Friday, 10 April 2009


Our deeds determine us, as much as we determine our deeds - George Eliot

This may seem a fairly odd topic to discuss, but the concept of helping another is somewhat troubling me. Possibly the most important query that I have, is how do we know we are actually doing good? For example, when we donate a sum of money to a third world country, we believe we're helping them, do we not? But ultimately, will that money ever be enough? Realistically, probably not. It's possible that a better alternative would be to provide these countries with fair trading standards. Give them a fair price for the materials they produce. At the end of the day, that will give them a way of sustaining themselves. Similarly, if a country is in dire need of water, we seem to merely ship in vast quanties to water. Surely a more helpful alternative would be to give them the tools, and teach them to build their own wells. But then whilst this seems like a good theory, building wells is impossible for 70-80% of non industrialised Africa/Asia.

Another case in point is voluntary work. If you are raising X amount of money in order to enable you to visit a poorer country and 'help', would it not be more beneficial to give them that money to employ someone local to do the job? Not only would these people know the area better, but it would also help the country economically, giving more people jobs and thus lowering the unemployment rates.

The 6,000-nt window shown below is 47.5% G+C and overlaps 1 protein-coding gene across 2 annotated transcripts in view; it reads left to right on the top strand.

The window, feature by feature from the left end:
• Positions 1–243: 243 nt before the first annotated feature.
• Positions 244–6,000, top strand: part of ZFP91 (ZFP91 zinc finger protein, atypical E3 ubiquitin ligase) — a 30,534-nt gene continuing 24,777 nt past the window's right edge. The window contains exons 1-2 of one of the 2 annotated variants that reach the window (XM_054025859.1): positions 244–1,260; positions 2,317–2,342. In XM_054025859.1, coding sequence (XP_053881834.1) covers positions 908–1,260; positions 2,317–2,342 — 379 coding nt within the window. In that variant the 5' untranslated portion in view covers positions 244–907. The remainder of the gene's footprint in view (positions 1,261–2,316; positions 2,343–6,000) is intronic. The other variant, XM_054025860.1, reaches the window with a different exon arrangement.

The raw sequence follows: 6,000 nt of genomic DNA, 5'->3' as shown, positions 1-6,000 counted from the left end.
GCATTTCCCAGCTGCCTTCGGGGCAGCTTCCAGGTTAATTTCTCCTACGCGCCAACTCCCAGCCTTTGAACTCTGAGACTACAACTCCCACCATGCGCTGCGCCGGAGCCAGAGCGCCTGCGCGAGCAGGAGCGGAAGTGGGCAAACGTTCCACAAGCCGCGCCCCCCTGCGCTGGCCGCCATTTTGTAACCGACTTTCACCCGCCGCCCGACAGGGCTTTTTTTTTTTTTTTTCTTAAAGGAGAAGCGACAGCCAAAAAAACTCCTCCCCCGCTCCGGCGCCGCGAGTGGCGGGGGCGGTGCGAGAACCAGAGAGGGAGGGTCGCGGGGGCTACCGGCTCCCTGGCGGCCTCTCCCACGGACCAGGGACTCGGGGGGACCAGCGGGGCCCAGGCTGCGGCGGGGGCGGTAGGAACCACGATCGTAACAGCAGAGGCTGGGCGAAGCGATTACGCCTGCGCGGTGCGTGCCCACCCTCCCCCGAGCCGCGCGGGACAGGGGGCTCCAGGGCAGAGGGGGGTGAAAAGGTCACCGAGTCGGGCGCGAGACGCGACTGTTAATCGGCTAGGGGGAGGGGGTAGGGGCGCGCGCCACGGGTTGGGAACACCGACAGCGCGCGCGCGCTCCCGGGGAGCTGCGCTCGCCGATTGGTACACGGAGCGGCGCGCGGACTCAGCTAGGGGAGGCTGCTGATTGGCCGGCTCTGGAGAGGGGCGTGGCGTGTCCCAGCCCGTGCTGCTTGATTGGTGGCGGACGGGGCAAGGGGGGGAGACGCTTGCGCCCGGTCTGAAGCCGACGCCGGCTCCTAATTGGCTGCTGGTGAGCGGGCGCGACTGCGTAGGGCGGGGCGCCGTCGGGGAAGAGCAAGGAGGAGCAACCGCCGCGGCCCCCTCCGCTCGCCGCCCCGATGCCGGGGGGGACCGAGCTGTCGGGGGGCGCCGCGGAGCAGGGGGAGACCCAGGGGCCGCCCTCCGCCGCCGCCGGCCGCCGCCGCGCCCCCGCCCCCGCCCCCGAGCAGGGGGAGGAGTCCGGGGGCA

Bringing this topic closer to home, let us take the example of an alcholic. If you are trying to help someone suffering from alcoholism, is dragging them to therapy every week actually in their best interests? Sure, in the short term it may prevent them from further liver damage, but in the long run, is this really helping them? The more you do for someone, the less they have to do for themself, and thus the question arises of whether you're actually doing good. Perhaps sometimes people need to be allowed to make mistakes before they can change.

Another issue, is that it seems to be common belief that when helping people, the point at which it becomes detrimental to you, it stops benefiting them. I don't fully understand this. If the person needs to talk, then it doesn't matter how much it is affecting you because it is still being of help to them. Perhaps you are the one person whom they can trust, and therefore how is not listening to them purely because it is damaging you not helping them still? We were all put on this earth to provide a service. Every person, no matter who they are, provides a service of some kind. Therefore if someone is seeming to be in need of our assistance, who are we to deny it them?

I dont know, I find it an interesting concept - how we can actually help someone. I think a lot of the time it's something which needs to be played by ear. Once again, should you have any thoughts on the content of this entry, feel free to leave comments...

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